J. H. Morris, Feinstein's brother-in-law and his counsel in this proceeding, testified that, in a discussion pertaining to his reinstatement, Feinstein denied ever having made the fraudulent suggestions attributed to him in the criminal prosecution which resulted in his disbarment. Feinstein's explanation of the bad check accusations, as related by Morris, was that he had given the checks "sort of foolishly, without realizing what he was doing." Morris believes Feinstein's statement that he was not guilty of the charge of which he was convicted and said he would have the same opinion of Feinstein's high moral qualifications to practice law irrespective of this belief. Other than the present proceeding, Morris has had no professional dealings with Feinstein. He knew of no instance when Feinstein had been placed in a confidential relationship which might have tempted him to depart from an ethical course of conduct.

Testifying on his own behalf, Feinstein admitted the issuance of fictitious checks without sufficient funds to cover them as charged in the disbarment proceeding. He also stated that he knew his associate, Hall, was issuing similar checks. He drew a line through the word "order" on the checks, he said, to destroy their negotiability and give notice to third parties that it was an "unusual transaction." According to Feinstein, "it seemed to be held against me instead of for me. I thought I was doing the right thing, and instead I was doing the wrong thing. I shouldn't have done anything like that at all."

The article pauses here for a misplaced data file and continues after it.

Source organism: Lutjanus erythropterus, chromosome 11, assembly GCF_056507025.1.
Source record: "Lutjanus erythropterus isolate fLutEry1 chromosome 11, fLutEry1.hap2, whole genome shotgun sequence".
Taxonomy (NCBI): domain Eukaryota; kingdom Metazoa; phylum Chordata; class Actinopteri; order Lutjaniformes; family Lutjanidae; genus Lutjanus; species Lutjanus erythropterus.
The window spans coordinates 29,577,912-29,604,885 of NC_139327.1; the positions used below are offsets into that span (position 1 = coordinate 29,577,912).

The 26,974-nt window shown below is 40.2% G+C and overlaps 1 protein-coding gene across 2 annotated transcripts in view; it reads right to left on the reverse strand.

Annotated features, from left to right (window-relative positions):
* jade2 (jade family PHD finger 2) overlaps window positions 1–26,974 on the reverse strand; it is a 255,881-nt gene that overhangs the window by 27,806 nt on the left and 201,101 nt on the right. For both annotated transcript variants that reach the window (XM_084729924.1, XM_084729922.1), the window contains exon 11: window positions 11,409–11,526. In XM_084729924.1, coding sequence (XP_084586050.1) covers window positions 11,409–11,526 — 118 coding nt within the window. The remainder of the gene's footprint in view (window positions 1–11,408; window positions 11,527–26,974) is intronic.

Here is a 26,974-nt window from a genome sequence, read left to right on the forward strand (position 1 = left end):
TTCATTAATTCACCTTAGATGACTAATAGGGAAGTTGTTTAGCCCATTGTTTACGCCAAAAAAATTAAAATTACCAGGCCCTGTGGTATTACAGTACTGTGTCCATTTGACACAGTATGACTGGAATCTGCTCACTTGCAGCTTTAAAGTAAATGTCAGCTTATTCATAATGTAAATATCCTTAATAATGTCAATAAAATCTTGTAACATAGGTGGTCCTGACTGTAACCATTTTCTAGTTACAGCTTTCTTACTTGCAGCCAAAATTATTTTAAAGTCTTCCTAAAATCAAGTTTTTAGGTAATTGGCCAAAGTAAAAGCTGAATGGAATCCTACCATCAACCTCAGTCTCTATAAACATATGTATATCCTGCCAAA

According to Feinstein's testimony, he drew the checks to assist a client who was operating a night club. "I don't think I collected more than a few hundred dollars at the time this thing happened," he said. "It was contemplated the more successful the night club was, the more work I did, and the more money I would make, but he wasn't any large client. It was a few hundred dollars involved, I guess."

As stated by Feinstein to the committee, the bank's president informed him at the time of the disbarment proceeding [39 Cal. 2d 545] that the bank had lost nothing and that he did not believe Feinstein knew anything about the conspiracy to defraud it. Feinstein has never made restitution to the bank for losses occurring as the result of the check transactions, nor undertaken any further inquiry as to whether there were losses.

At the hearing upon his application for reinstatement, Feinstein flatly denied any guilt in connection with the fraudulent suits which were the basis for the criminal charges which resulted in his conviction. He said: "These cases were cases of clients of mine where they admitted that they had participated in a fake accident case. They testified against me and the doctor. They were given complete immunity as a result of it ... it was either their skin or the skin of the doctor and the lawyer." Later, he remarked: "I never knew that either Callie Elliott or anybody else had been in a fraudulent claim." Feinstein stated that he had never inquired as to whether any loss had resulted to the defendants from the filing of suits in the negligence actions, nor had he repaid any portion of the settlement received in one of those cases.

Feinstein's income tax returns, admitted into evidence, indicate that his income has steadily increased from approximately $4,500 in 1943 to about $13,000 in 1949. His 1950 income was $13,000.

Regarding his legal ability, Feinstein testified that he read advance sheets of an accountant's tax service from time to time, had subscribed to the Southern California Law Review and read a tax magazine containing comments on tax law. One of the attorneys who had discussed hypothetical legal problems with him found that he had a keen conception of the applicable principles. Another attorney stated that he and Feinstein had discussed questions of law common to tax matters from time to time.